Take alcoholism - the disease du jour - build a sloppy story around it masquerading as sophisticated New York humor, throw in recovery jargon and slogans and, voila! You have In the Rooms. I’m sure Shone’s intent is to mine the innate absurdity of celebrity recovery and an assortment of program-spouting weirdos in the bumbling attempt of a transplanted British literary agent to get a deal with a Pulitzer Prize-winning writer who can only be accessed through meetings. To achieve his goal and impress his new bosses in New York, Patrick Miller attends so-called meetings and before he knows it, everyone assumes he is a newcomer to sobriety. Soon enough, he’s having intimate conversations with literary recluse Douglas Kelsey, who hasn’t published in years: “His secret felt like my secret somehow.”
The problem is that Shone can’t decide whether this is a send-up of recovery or a crisis of conscience of a deeply confused individual whose ambition runs aground on a gaggle of newfound loony friends who march around spreading misinformation (that even I know is ridiculous). He covers it all: the cult, Higher Power, amends, a hodge-podge based on blatantly absurd media hype, a smorgasbord of craziness between office, bars and meetings that becomes just tedious. Does Patrick “catch” sobriety? If what Shone purports in this book is sobriety, who cares?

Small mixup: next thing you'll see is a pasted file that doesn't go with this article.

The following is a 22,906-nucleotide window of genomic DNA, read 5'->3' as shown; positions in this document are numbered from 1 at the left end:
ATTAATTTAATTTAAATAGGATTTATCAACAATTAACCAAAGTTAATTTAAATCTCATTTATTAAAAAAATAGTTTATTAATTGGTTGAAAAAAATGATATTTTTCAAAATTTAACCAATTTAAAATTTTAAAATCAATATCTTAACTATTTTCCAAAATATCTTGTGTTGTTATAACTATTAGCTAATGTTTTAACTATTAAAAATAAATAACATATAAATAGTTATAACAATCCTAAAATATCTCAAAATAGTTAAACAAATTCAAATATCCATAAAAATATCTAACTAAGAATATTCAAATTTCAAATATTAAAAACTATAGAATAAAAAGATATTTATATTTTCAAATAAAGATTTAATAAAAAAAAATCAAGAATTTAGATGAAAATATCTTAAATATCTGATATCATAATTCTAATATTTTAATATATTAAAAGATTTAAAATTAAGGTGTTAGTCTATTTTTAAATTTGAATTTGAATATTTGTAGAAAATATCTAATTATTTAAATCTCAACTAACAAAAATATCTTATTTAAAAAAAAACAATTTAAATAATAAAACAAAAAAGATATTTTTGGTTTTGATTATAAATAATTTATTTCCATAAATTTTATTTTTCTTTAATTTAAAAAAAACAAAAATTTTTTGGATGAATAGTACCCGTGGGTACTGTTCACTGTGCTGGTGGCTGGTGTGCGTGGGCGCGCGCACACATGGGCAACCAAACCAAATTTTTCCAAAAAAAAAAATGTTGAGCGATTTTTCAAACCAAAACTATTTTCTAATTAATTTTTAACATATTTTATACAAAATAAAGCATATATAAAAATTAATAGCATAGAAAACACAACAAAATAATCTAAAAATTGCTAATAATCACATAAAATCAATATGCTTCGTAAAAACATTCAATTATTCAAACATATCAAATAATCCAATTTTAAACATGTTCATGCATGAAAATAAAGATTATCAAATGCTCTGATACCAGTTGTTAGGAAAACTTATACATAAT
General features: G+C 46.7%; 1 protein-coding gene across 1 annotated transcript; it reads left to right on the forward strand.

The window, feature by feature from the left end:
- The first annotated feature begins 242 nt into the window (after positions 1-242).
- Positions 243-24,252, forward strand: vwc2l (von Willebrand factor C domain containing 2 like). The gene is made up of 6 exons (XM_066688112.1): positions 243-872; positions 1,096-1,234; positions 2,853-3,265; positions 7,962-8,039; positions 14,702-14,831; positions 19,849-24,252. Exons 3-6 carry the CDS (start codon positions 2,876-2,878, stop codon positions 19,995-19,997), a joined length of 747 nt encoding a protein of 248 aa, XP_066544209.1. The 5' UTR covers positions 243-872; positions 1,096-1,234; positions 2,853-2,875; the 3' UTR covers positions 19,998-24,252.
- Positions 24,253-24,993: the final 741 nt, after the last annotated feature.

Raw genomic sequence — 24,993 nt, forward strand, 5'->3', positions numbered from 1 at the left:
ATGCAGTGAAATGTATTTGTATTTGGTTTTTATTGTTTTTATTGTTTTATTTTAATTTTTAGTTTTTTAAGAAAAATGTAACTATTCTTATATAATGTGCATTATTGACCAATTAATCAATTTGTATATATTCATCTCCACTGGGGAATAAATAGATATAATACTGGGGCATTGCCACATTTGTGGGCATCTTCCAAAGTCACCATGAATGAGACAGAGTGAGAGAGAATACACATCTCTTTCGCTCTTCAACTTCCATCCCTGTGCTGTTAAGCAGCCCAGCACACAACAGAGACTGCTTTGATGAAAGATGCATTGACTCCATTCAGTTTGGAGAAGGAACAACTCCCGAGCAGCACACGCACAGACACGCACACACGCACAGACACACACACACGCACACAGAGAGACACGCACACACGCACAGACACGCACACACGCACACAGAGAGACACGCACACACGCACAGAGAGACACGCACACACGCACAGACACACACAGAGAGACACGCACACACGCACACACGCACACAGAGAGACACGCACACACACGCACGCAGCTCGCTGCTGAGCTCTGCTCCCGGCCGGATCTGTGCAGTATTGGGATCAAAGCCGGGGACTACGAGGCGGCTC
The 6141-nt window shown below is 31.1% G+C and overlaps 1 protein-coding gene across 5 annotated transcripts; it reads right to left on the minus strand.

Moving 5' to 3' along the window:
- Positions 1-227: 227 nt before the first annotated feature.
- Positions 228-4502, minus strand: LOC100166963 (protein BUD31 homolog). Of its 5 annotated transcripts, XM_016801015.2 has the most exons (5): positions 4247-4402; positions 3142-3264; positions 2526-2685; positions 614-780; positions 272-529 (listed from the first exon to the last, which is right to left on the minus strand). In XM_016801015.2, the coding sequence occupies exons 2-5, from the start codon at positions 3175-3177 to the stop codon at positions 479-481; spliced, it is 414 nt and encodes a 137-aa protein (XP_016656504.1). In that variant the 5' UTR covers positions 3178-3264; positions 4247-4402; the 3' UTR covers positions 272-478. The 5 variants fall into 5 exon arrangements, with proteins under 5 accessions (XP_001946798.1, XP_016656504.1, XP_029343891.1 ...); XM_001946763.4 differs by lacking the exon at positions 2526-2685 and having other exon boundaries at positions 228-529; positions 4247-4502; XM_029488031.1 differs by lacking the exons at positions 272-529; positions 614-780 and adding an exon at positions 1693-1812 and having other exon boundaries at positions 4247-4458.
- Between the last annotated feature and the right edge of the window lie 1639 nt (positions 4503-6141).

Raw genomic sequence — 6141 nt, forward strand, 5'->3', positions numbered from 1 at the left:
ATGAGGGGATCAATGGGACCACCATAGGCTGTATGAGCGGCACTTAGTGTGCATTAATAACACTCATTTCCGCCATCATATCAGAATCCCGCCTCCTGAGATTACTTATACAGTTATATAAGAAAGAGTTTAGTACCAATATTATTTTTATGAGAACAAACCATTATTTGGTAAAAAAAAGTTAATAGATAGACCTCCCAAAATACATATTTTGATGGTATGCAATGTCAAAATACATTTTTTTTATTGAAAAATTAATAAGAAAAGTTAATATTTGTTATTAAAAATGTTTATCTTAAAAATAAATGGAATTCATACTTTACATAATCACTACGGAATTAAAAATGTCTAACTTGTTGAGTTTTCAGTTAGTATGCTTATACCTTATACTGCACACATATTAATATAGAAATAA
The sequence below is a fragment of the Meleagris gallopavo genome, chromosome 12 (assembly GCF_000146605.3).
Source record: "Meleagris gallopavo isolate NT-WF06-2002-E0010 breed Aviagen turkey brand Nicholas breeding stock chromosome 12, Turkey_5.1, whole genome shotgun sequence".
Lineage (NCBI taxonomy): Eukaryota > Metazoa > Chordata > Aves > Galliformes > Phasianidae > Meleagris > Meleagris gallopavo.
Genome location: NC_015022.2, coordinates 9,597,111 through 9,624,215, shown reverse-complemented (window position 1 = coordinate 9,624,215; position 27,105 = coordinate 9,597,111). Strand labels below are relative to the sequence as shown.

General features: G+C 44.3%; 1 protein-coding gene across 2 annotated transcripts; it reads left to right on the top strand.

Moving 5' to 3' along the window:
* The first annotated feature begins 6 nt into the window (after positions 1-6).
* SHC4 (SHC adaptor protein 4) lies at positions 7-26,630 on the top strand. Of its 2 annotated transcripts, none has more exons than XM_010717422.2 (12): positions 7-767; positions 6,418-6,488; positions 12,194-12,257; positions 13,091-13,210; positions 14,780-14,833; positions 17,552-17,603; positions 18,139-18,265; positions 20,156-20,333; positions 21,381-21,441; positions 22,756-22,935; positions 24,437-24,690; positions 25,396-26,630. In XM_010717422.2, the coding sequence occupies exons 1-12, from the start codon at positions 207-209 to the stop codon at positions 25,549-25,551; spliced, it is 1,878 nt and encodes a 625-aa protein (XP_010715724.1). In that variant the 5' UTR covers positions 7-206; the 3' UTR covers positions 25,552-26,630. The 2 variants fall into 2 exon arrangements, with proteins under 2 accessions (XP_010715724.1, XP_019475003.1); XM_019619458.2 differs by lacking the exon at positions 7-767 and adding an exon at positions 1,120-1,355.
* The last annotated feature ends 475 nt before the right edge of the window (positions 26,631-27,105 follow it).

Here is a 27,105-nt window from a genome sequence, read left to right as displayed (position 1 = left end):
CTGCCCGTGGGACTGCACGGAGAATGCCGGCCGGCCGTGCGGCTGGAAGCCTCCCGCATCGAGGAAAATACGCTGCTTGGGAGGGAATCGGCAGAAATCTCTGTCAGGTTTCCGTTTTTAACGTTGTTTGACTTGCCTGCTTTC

There is a real sense of nibbling around the edges here for the sake of exploitation, not the broad strokes of human foibles but a parody of a process that arguably works for many people but has been usurped for profit by a raft of clinics, Hollywood and the media. Between New York society pretensions and utter nonsense, there are far more literate - and accurate - novels that either explore the horrors of addiction or write with real humor instead of mock-sophisticated cynicism. There is humor to be found in tragedy, the near-escapes from alcoholism and addiction, but such efforts usually laugh “with” the characters, not “at” them, as in this poor excuse for a novel. Would make a great straight-to-DVD exercise for B-list actors.